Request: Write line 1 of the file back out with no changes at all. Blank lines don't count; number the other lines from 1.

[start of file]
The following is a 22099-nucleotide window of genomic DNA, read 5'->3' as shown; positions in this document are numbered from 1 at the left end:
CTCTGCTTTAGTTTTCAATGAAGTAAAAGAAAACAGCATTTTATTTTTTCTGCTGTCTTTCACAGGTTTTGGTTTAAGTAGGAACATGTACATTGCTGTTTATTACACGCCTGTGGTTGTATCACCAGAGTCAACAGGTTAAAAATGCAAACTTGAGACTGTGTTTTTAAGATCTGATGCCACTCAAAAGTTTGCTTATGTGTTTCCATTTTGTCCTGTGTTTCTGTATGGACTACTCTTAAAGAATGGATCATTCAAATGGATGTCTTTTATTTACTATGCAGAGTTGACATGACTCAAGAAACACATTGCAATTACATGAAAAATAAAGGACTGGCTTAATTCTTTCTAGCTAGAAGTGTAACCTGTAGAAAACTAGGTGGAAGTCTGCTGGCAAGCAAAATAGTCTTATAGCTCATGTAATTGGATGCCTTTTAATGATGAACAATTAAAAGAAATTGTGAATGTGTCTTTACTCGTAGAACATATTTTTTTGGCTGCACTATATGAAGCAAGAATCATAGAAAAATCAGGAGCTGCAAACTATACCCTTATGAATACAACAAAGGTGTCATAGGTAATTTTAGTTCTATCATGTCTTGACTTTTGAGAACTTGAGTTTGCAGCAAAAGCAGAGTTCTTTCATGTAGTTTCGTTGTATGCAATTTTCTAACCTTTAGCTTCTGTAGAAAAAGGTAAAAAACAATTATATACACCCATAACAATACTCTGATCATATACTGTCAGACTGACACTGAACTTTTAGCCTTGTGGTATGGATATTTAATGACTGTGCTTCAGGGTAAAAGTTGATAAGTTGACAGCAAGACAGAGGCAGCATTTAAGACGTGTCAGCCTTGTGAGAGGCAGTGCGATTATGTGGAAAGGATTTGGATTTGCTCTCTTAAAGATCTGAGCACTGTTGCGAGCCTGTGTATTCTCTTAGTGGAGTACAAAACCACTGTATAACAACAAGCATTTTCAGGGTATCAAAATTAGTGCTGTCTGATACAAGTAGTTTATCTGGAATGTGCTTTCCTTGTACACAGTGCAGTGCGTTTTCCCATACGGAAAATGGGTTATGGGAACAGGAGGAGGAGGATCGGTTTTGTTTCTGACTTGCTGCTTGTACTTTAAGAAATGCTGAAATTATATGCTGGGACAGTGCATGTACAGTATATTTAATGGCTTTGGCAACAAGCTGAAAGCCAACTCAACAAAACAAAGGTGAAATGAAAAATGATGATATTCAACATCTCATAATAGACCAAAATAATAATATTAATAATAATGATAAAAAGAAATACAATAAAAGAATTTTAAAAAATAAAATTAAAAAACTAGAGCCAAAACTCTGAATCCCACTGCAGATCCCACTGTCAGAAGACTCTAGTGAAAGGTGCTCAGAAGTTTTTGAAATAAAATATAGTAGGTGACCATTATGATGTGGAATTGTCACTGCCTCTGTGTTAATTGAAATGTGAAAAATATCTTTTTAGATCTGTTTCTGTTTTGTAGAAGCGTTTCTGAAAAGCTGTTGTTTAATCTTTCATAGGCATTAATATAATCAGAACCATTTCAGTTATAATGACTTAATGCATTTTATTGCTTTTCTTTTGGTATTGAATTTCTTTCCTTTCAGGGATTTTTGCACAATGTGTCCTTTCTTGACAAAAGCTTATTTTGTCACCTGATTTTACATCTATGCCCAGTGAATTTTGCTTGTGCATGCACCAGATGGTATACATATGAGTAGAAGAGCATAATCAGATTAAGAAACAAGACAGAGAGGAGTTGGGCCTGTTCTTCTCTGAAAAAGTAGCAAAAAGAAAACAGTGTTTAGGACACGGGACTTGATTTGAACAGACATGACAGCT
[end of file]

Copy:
The following is a 22099-nucleotide window of genomic DNA, read 5'->3' as shown; positions in this document are numbered from 1 at the left end: